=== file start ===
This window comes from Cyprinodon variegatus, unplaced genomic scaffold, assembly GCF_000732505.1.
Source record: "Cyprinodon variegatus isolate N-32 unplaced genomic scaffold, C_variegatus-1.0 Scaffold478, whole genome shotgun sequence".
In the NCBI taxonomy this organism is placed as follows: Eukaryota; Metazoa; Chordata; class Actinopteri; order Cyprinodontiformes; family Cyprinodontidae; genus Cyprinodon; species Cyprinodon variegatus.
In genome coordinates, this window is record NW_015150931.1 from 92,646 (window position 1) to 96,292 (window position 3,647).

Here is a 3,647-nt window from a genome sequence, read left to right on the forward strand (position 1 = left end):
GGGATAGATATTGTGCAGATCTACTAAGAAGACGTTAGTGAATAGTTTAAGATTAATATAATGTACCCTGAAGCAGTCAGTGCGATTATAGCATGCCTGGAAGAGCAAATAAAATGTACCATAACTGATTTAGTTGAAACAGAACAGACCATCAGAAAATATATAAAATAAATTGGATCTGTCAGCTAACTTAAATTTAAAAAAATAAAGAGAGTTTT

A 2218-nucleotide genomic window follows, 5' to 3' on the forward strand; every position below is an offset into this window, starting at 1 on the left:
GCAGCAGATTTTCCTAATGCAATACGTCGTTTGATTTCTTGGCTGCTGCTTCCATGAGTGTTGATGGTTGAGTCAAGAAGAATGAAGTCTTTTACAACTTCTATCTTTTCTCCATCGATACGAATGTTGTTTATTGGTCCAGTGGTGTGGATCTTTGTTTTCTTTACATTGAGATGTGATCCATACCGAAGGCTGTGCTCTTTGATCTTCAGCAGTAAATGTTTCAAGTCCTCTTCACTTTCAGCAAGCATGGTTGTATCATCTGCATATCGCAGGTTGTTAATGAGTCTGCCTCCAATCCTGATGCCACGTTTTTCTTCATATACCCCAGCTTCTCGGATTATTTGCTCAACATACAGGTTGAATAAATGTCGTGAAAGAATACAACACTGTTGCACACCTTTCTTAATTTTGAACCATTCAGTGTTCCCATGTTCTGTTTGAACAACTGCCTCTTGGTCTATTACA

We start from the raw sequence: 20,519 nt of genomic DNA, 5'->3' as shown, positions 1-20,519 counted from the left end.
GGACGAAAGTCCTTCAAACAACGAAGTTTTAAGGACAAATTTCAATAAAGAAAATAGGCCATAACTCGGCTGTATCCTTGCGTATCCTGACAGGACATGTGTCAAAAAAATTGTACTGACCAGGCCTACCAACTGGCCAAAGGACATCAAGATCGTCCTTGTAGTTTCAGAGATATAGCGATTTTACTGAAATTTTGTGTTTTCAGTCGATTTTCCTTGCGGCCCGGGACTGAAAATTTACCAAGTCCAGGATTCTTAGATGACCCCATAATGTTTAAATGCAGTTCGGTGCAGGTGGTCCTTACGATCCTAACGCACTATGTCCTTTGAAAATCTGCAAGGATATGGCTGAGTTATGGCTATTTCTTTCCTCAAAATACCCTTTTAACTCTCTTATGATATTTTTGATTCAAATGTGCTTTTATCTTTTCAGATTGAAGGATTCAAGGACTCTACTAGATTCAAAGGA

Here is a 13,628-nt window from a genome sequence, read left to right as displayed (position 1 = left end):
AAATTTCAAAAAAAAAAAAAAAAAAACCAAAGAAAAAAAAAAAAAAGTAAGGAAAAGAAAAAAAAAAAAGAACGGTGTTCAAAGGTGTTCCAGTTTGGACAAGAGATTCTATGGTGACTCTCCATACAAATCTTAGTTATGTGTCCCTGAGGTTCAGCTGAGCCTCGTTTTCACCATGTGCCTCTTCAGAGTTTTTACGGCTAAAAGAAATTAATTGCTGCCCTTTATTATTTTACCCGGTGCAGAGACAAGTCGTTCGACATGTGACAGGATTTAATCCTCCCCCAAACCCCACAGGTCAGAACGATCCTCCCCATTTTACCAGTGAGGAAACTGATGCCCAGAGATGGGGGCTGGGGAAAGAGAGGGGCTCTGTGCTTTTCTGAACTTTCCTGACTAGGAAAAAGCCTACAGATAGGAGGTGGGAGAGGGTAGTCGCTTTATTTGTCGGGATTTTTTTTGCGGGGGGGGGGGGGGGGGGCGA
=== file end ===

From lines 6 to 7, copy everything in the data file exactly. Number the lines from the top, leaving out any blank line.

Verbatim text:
GGGATAGATATTGTGCAGATCTACTAAGAAGACGTTAGTGAATAGTTTAAGATTAATATAATGTACCCTGAAGCAGTCAGTGCGATTATAGCATGCCTGGAAGAGCAAATAAAATGTACCATAACTGATTTAGTTGAAACAGAACAGACCATCAGAAAATATATAAAATAAATTGGATCTGTCAGCTAACTTAAATTTAAAAAAATAAAGAGAGTTTT

A 2218-nucleotide genomic window follows, 5' to 3' on the forward strand; every position below is an offset into this window, starting at 1 on the left: